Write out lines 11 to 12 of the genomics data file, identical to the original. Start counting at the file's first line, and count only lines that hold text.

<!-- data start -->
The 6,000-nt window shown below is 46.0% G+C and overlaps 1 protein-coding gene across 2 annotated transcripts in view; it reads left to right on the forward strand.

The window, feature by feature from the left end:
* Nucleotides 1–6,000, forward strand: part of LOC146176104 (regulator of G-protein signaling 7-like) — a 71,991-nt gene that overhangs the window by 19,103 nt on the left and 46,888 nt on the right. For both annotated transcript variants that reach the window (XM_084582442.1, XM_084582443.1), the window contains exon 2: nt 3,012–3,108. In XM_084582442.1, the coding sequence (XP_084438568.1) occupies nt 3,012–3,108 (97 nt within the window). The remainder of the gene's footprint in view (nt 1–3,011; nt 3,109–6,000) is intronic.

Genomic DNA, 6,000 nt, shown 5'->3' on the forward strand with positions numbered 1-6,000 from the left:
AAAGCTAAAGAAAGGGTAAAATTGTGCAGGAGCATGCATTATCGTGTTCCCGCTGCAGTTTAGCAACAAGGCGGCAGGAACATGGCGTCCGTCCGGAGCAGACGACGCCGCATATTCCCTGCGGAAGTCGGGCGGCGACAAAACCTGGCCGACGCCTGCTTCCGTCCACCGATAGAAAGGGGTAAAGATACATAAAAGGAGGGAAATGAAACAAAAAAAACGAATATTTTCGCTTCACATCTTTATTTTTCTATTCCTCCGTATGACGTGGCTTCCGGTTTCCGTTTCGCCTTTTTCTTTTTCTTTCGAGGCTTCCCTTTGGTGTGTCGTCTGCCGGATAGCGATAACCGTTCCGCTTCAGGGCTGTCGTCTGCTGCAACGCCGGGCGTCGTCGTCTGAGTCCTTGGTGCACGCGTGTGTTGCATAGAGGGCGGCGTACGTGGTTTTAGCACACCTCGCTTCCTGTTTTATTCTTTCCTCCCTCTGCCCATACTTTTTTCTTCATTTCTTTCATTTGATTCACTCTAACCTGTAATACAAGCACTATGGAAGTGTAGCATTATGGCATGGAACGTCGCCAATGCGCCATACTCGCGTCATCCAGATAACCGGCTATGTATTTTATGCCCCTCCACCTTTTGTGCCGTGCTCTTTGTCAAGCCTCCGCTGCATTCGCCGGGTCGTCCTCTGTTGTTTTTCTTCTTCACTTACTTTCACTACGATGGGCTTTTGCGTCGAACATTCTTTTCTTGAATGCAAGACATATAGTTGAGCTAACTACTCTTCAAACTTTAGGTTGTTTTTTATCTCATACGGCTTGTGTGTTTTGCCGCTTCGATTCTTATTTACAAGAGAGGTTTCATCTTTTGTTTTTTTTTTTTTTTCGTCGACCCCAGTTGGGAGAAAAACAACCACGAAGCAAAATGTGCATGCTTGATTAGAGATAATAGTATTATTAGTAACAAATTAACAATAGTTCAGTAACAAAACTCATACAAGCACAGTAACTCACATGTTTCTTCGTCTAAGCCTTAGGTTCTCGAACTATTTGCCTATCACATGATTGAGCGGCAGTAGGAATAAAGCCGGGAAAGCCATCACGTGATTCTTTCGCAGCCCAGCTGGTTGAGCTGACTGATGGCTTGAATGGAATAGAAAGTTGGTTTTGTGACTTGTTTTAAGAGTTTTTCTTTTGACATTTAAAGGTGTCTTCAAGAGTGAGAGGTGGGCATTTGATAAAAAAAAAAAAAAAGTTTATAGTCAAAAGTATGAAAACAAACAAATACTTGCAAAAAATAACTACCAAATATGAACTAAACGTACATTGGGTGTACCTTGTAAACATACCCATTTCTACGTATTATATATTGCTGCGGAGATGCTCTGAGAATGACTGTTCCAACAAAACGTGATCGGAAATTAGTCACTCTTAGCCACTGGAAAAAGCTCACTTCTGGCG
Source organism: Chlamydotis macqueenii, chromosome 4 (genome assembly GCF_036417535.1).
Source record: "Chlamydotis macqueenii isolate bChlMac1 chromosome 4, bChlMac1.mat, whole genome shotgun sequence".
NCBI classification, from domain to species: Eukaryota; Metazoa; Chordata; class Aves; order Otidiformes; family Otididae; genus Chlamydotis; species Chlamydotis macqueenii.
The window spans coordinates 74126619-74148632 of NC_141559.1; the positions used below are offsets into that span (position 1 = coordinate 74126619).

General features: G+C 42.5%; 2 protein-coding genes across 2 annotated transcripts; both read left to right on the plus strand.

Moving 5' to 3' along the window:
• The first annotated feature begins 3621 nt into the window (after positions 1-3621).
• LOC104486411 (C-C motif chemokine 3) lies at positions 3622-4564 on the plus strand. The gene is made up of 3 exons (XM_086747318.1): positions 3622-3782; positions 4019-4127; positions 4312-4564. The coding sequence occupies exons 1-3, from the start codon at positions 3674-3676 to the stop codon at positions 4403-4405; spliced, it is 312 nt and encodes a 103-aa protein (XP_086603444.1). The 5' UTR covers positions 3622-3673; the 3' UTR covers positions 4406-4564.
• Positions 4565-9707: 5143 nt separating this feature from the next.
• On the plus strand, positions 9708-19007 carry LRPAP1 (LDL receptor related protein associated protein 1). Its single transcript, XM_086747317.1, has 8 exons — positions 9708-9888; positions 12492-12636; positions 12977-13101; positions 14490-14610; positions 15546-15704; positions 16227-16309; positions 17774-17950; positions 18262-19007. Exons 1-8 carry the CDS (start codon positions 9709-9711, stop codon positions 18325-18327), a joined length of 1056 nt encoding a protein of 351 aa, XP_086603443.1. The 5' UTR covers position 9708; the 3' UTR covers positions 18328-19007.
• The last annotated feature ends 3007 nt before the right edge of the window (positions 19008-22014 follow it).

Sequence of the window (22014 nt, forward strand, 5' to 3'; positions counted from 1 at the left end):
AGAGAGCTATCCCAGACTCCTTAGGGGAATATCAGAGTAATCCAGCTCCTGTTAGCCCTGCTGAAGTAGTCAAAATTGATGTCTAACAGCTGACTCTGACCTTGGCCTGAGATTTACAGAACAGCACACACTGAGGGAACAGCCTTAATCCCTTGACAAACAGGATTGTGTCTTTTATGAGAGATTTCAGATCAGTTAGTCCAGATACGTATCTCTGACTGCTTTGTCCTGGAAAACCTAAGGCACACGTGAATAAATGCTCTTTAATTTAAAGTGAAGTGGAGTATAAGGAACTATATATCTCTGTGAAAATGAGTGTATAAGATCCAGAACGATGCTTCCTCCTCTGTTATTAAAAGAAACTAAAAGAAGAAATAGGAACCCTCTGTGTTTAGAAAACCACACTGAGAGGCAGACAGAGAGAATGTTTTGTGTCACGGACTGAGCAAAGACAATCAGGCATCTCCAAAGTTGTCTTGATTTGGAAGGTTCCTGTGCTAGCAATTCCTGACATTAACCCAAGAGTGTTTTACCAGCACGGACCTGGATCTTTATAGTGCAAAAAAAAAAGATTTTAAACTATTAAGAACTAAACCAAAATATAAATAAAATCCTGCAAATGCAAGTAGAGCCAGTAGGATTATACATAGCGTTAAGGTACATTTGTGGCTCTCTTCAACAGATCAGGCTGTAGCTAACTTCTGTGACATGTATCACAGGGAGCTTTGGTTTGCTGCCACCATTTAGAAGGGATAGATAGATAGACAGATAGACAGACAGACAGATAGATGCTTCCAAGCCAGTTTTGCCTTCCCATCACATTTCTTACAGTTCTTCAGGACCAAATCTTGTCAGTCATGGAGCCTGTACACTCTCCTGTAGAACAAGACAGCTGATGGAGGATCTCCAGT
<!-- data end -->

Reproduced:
Moving 5' to 3' along the window:
• The first annotated feature begins 3621 nt into the window (after positions 1-3621).